Knockdown of cpa and cpb in vivo resulted in overgrowth phenotypes in wing discs (Figure 2E and F; Supplementary Figure S2), which was especially evident in the presumptive hinge region (Supplementary Figure S3). Similarly, overexpression of DiaCA lead to overgrowth (Figure 2G–J), which was even stronger than that caused by Cpa or Cpb knockdown. These overgrowths were characterized by increased F‐actin accumulation as expected and extra folding of the imaginal discs (Figure 2E, G and I). We quantified the amount of overgrowth by measuring the relative size of the Gal4 expression domains and found that the knockdown of cpa or overexpression of DiaCA induced overgrowth ranging from 31% (hh‐Gal4, UAS‐cpaRNAi) to over 140% (dpp‐Gal4, UAS‐DiaCA) (Figure 2K–M). This overgrowth is characterized by an increase in proliferation as knockdown of cpa or overexpression of DiaCA elevated the levels of BrdU incorporation in the domain in which these transgenes were overexpressed (Figure 2D, F′′, H′′ and J′′). We conclude that the induction of ectopic F‐actin formation by loss of Capping proteins or by activated Dia causes extra cell proliferation and overgrowth in imaginal discs. Thus, Cpa and Cpb act as tumour suppressors during wing disc development.

Changes in actin organization affect Hippo pathway target gene expression

The observed overgrowth and proliferation phenotypes prompted the question of whether these phenotypes were caused by the deregulation of the Hpo pathway, as the overgrowth phenotypes resembled those caused by loss of Hpo signalling. We thus analysed the expression of two Yki reporters, namely ex‐lacZ, a lacZ enhancer trap insertion in the ex locus (Boedigheimer and Laughon, 1993) and diap1‐GFP, a diap1 reporter transgene (Zhang et al, 2008). We found that both Yki reporters were upregulated upon the expression of cpaRNAi, cpbRNAi, or DiaCA (Figure 3A–D; Supplementary Figures S2 and S4). Importantly, we found that ex‐lacZ, which is regulated by the Hpo pathway in various imaginal discs (Hamaratoglu et al, 2006), was upregulated in wing and leg discs in response to DiaCA overexpression (Figure 3C and D; Supplementary Figure S4). In addition, we analysed Wingless (Wg) expression, which is regulated by Hpo signalling in the presumptive wing hinge region (Cho and Irvine, 2004). Expression of both cpaRNAi and DiaCA caused ectopic Wg expression in the presumptive hinge (Figure 3E–H). These results show that loss of Capping proteins, or induction of F‐actin polymerization by DiaCA, leads to strong upregulation of different Yki downstream genes, thus mimicking Wts loss of function (Supplementary Figure S4). This suggests that Capping proteins restrict growth by affecting the Hpo pathway.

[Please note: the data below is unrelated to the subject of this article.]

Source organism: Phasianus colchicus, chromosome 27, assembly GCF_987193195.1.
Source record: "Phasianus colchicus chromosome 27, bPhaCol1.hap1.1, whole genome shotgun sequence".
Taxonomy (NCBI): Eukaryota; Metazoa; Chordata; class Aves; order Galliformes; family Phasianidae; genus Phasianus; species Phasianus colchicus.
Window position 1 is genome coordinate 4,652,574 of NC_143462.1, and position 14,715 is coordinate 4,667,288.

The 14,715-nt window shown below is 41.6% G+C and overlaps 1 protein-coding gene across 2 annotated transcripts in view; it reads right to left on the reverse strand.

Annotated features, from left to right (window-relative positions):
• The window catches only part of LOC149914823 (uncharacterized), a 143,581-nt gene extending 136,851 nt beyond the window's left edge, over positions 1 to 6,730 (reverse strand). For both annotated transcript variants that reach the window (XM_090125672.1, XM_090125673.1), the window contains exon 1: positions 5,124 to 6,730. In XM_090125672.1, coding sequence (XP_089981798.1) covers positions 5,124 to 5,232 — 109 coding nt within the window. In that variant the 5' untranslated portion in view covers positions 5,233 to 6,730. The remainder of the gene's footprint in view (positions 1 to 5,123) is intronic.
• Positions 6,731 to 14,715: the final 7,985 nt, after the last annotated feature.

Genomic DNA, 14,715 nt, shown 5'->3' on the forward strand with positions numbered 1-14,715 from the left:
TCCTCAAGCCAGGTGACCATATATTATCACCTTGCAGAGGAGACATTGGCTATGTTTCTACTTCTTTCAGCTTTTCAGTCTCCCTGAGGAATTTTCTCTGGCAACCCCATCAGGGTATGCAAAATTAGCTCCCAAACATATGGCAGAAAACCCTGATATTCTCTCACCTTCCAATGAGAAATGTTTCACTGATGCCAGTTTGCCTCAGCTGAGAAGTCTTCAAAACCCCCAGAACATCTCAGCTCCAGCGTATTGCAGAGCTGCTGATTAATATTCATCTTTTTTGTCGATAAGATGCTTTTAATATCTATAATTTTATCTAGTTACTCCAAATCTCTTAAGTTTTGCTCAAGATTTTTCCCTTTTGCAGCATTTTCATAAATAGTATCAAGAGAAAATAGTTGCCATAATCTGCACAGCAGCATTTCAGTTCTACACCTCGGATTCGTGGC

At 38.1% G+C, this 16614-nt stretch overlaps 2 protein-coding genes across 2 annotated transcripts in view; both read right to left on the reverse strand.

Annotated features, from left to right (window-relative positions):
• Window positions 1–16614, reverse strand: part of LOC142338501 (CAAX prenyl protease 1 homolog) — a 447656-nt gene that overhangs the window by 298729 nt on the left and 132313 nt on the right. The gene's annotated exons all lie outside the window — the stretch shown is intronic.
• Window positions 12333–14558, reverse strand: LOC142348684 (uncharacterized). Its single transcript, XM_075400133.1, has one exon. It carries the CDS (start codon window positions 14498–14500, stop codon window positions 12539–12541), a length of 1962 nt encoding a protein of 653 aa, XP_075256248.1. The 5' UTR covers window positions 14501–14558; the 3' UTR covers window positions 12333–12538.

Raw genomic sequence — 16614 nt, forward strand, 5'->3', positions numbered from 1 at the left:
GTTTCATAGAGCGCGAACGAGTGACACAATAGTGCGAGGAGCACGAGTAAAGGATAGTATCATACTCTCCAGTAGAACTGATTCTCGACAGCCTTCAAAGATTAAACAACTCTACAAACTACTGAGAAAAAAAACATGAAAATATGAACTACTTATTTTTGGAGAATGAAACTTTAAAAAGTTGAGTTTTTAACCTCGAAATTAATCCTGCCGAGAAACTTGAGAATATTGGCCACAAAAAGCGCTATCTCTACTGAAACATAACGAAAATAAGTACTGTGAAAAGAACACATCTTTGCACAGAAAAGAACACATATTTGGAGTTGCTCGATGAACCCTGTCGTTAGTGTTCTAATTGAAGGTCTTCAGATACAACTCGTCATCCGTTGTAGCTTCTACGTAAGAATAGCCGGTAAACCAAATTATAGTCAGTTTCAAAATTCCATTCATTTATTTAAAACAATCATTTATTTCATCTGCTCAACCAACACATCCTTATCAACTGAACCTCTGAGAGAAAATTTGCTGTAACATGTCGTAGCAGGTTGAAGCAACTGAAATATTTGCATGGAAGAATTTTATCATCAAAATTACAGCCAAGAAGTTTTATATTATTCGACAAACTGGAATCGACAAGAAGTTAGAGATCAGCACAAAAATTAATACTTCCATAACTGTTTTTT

Figure 3.

Actin modulators regulate Hippo pathway target genes. Confocal images of third instar wing imaginal discs. (AD) GFP (green) and ex‐lacZ (red, grey in A′D′) staining of (A) hh‐Gal4, UAS‐GFP, (B) hh‐Gal4, UAS‐GFP, UAS‐cpaRNAi, (C) 30A‐Gal4, UAS‐GFP, UAS‐diaCA, and (D) dpp‐Gal4, UAS‐GFP, UAS‐diaCA. (EH) Wingless (Wg) antibody staining of (E) wild type, (F) hh‐Gal4, UAS‐GFP, UAS‐cpaRNAi, (G) dpp‐Gal4, UAS‐GFP, UAS‐diaCA, and (H) 30A‐Gal4, UAS‐GFP, UAS‐diaCA. (I) Close‐up image of a clone of cells in the wing pouch region of a wing disc expressing UAS‐cpaRNAi, UAS‐bskDN, and UAS‐GFP driven by Flip‐out‐Gal4 stained for ex‐lacZ (red, grey in I′) and Phalloidin (blue, grey in I′′′) and showing GFP expression (green, grey in I′′).